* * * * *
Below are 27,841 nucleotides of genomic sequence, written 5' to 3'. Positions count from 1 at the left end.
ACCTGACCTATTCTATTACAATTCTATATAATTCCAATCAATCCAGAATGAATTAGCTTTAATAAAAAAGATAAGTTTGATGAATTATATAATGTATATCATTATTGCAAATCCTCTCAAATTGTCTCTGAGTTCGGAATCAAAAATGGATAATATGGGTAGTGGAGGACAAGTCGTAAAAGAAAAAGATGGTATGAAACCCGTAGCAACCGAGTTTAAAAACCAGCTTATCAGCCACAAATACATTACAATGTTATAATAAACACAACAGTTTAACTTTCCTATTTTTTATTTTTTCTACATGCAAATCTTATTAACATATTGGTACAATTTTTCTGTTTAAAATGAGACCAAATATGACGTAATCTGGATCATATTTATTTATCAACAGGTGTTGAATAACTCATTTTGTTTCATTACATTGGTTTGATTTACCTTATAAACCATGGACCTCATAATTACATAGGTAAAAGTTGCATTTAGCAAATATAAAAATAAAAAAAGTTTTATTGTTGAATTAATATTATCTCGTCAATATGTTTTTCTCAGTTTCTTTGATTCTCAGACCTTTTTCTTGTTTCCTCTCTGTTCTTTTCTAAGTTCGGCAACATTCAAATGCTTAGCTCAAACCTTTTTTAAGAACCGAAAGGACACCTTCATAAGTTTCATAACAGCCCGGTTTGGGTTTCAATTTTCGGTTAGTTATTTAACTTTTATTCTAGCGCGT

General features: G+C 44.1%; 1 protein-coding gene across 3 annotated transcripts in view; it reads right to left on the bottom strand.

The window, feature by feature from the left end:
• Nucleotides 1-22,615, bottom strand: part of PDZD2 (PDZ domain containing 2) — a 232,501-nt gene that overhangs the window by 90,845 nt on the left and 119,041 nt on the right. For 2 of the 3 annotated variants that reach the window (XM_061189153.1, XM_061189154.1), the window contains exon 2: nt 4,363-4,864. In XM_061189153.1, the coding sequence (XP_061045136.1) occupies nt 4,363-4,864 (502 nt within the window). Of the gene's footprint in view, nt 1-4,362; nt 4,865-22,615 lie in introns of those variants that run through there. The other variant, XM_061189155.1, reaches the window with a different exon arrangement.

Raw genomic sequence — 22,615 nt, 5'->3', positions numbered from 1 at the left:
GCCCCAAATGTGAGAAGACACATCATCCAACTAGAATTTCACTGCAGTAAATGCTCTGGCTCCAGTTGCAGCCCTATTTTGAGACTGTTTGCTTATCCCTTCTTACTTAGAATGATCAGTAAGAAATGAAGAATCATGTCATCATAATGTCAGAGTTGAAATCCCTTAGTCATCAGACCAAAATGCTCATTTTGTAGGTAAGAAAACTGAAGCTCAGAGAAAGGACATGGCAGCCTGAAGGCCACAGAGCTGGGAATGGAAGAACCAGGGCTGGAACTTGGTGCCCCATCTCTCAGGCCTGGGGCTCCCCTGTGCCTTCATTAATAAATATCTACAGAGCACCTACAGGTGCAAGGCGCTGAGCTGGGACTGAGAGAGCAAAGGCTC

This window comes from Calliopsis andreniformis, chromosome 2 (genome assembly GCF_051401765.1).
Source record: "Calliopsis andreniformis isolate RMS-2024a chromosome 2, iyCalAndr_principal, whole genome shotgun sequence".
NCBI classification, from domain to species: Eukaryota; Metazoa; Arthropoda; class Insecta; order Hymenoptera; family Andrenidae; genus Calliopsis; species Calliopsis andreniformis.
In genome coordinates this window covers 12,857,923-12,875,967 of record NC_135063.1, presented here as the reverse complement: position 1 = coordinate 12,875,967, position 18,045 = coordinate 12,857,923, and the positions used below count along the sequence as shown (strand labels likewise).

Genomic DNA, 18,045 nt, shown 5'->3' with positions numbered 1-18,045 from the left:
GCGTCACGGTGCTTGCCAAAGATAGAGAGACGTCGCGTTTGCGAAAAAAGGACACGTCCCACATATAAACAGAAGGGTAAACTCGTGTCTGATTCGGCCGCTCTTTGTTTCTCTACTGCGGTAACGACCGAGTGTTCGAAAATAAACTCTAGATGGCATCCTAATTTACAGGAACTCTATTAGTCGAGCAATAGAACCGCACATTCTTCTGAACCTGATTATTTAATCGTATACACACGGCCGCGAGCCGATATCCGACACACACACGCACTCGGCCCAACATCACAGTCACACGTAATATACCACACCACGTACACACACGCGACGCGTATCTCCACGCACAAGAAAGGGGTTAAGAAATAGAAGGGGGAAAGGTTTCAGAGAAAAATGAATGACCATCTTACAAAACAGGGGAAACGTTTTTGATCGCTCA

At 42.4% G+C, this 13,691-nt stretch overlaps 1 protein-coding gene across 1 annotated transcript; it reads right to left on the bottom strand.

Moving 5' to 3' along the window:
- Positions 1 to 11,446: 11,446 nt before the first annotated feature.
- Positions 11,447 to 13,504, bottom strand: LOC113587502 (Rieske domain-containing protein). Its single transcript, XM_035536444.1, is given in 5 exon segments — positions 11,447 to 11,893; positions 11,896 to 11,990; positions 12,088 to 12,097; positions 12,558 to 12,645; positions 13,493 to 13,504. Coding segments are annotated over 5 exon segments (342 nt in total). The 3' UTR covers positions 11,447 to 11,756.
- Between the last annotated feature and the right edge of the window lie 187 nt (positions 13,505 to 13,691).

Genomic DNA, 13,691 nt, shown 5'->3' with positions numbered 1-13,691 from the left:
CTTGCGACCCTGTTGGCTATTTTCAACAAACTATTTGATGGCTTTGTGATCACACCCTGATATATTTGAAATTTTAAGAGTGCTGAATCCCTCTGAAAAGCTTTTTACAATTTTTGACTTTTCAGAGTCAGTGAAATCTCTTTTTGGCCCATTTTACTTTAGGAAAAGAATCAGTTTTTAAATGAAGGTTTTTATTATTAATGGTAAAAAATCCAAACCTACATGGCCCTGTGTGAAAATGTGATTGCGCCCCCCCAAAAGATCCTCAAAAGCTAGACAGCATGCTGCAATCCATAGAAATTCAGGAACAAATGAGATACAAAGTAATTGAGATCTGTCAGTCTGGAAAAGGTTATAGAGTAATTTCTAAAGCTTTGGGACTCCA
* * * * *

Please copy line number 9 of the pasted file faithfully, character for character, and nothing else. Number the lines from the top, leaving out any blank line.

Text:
Source record: "Calliopsis andreniformis isolate RMS-2024a chromosome 2, iyCalAndr_principal, whole genome shotgun sequence".